TxDOT is moving forward with designating I-14 along US 190 from Copperas Cove to I-35 in Belton. The American Association of State Highway and Transportation Officials (AASHTO) originally denied approval of TxDOT's request for the number at their May 24, 2016, meeting of the Special Committee on U.S. Route Numbering, their body responsible for approving designations in the United States Numbered Highway System and Interstate Highway System. The FHWA and AASHTO subsequently approved the I-14 designation. The Texas Transportation Commission made the I-14 number official on January 26, 2017. The official signage ceremony was held April 22, 2017 in Killeen, Texas on the Central Texas College campus. More I-14 signs went up over the next few weeks.
Exit numbers follow US 190's mile markers.
Bus. US 190 west – Copperas Cove
US 190 west
|Western end of US 190 concurrency; interchange; westbound exit and eastbound entrance|
|Fort Hood||0.4||0.64||277||Clarke Road|
|1.8||2.9||278||Bell Tower Drive|
|Bell||2.3||3.7||280A||SH 201 south / Clear Creek Road|
|3.1||5.0||280B||North Clear Creek Road||Eastbound exit only|
Bus. US 190 east / T.J. Mills Boulevard
|4.8||7.7||282||Willow Springs Road|
|5.3||8.5||283||SH 195 (Fort Hood Street)|
|7.8||12.6||285||W.S. Young Drive|
|8.8||14.2||286||FM 3470 (Stan Schlueter Loop)||Eastbound exit only. Westbound signed at Exit 287|
|Harker Heights||10.8||17.4||288||FM 2410 (Knight's Way)|
|12.0||19.3||289||FM 3423 (Indian Trail)|
Bus. US 190 west / Nola Ruth Boulevard
|No westbound entrance|
|Nolanville||15.4||24.8||292||Spur 439 (Main Street) – Nolanville|
|16.6||26.7||294||Paddy Hamilton Road|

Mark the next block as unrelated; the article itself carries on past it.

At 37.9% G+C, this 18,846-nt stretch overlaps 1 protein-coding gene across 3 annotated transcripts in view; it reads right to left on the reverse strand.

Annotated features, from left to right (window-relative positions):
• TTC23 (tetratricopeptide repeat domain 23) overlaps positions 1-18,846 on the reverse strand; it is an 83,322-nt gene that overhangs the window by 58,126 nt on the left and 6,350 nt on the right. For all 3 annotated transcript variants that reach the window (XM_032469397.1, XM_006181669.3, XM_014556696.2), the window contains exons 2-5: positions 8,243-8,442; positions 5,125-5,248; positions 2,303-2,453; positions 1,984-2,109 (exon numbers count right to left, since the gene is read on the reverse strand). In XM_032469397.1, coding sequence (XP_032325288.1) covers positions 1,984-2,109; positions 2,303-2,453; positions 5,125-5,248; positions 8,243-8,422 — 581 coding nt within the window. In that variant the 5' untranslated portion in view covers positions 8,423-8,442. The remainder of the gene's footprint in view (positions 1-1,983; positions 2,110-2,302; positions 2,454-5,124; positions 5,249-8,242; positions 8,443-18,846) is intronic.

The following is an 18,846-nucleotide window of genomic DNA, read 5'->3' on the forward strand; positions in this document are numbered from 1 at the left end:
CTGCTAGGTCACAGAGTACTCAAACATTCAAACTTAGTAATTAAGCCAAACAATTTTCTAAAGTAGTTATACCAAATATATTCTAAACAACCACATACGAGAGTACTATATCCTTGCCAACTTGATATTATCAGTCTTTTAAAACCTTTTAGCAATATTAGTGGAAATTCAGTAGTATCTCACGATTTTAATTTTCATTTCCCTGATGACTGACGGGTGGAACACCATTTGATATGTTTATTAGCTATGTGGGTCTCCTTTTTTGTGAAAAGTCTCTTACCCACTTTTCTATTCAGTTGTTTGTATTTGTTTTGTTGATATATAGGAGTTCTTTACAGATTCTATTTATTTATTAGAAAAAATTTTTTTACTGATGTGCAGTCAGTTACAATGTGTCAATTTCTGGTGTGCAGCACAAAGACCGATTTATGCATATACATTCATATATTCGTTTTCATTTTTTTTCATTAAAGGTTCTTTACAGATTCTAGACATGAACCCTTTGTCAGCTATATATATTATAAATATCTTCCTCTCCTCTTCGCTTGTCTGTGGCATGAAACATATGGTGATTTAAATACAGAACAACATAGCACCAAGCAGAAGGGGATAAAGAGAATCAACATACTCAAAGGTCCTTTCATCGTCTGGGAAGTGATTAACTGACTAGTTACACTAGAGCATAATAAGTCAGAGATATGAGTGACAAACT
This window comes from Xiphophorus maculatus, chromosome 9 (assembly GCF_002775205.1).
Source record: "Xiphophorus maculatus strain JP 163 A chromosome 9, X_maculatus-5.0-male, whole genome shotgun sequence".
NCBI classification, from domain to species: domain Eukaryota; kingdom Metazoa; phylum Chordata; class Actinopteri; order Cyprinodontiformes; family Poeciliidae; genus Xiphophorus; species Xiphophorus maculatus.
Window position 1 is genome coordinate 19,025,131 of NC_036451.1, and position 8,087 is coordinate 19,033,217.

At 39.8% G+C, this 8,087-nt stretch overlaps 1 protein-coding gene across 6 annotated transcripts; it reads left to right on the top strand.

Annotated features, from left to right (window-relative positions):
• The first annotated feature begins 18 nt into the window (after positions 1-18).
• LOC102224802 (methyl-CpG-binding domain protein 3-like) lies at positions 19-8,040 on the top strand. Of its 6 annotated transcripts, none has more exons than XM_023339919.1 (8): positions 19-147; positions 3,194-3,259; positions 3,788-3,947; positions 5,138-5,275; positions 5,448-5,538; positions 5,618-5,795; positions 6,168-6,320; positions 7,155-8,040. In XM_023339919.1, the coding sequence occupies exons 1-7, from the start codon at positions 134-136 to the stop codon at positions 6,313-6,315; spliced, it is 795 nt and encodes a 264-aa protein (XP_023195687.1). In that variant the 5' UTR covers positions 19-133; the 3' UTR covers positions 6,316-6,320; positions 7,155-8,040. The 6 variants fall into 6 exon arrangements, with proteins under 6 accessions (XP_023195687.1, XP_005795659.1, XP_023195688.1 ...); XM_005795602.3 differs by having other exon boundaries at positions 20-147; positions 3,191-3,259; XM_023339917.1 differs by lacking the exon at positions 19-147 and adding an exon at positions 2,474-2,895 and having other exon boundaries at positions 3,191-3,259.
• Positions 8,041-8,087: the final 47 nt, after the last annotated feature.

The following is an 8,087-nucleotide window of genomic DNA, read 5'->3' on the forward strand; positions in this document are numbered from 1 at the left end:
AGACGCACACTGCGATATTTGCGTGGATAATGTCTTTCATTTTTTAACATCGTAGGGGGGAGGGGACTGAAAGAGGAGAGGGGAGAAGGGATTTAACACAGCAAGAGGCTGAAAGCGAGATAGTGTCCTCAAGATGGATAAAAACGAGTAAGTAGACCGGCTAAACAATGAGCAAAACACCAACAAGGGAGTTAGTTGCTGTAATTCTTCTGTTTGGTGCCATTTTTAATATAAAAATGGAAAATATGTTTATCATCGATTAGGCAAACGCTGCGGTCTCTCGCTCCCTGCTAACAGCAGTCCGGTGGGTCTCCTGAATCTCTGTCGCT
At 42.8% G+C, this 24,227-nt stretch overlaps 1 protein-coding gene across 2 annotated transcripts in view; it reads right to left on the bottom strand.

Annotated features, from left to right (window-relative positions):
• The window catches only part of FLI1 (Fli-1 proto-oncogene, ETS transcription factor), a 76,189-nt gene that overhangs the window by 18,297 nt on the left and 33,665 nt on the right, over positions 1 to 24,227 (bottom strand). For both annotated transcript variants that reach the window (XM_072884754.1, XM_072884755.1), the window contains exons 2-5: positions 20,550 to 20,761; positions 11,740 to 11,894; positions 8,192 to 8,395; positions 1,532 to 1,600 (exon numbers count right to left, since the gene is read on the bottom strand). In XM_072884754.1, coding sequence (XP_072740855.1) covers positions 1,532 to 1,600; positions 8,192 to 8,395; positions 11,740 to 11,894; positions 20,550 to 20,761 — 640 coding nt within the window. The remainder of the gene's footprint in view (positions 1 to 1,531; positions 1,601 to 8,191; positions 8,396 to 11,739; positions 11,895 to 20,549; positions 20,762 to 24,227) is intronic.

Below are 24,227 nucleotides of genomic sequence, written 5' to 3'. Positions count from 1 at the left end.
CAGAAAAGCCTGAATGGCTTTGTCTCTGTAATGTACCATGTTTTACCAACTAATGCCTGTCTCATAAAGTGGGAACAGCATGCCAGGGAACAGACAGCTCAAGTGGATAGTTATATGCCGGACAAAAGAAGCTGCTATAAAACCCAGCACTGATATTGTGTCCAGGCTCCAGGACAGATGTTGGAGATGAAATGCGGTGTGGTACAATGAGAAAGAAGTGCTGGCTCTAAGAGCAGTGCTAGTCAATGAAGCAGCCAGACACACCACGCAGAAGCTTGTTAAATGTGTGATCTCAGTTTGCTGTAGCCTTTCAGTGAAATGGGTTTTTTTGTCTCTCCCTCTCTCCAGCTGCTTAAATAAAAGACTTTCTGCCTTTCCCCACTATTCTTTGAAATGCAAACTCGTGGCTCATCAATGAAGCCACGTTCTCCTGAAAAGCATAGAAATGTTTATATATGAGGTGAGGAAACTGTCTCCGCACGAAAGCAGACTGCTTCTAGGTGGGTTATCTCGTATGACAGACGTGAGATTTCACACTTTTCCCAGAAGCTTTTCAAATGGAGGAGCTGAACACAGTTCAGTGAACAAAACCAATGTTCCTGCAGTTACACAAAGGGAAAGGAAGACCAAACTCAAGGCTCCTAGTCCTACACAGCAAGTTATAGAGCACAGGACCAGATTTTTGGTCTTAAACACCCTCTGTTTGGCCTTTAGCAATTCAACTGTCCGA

|||18.4||29.6||295||Frontage Road||No eastbound entrance|
|||19.1||30.7||296||FM 2410 (Simmons Road)|
|||20.2||32.5||297||George Wilson Road|
|Belton||21.8||35.1||299||FM 1670 (Stillhouse Hollow Dam Road)|
|23.9||38.5||301||I-35 south (General Bruce Drive) / SH 317 / FM 436 / Connell Street – Austin||Eastern end of US 190 concurrency; eastbound exit and entrance|
|24.8||39.9||I-35 north (General Bruce Drive) / US 190 east – Waco, Gatesville||Eastbound exit and westbound entrance; I-35 exit 293|
|1.000 mi = 1.609 km; 1.000 km = 0.621 mi|
- Fall Line Freeway, a freeway proposed to be the Georgia section of I-14.
- Texas portal
- U.S. Roads portal
- Transportation Planning and Programming Division (n.d.). "Interstate Highway No. 14". Highway Designation Files. Texas Department of Transportation. Retrieved June 29, 2018.
- Google (May 17, 2017). "Overview Map of I-14" (Map). Google Maps. Google. Retrieved May 17, 2017.
- Office of Senator Johnny Isakson (April 28, 2005). "Chambliss, Isakson Seek to Include Study of Two Proposed New Interstates in National Highway Funding Bill" (Press release). Office of Senator Johnny Isakson. Archived from the original on September 27, 2011. Retrieved November 27, 2011.
- "Gulf Coast Strategic Highway Coalition: Project Overview". Retrieved November 27, 2011.
- "Interstate 14 Designation by Congress in FAST Act". Ports-to-Plains Blog. Retrieved February 11, 2016.
- Hill, Chris (December 31, 2015). "FAST Act creates future I-14 from Central Texas Corridor, US 190". Equipment World's Better Roads News. Retrieved April 24, 2017.
- Texas Transportation Commission (April 28, 2016). "Agenda" (PDF). Texas Department of Transportation. p. 2. Retrieved May 26, 2016.
- Special Committee on U.S. Route Numbering (May 24, 2016). "Special Committee on U.S. Route Numbering" (PDF) (Report). Washington, DC: American Association of State Highway and Transportation Officials. Retrieved May 26, 2016.
- Texas Transportation Commission (January 26, 2017). "Minute Order" (PDF). Texas Department of Transportation. p. 1. Retrieved January 26, 2017.
- Bryant, David (January 26, 2017). "Highway 190 is officially Interstate Highway 14 from Cove to Belton". Killeen Daily Herald.
- Dowland, Jacqueline. "Interstate through Killeen: Officials celebrate the new I-14". Killeen Daily Herald. Retrieved April 23, 2017.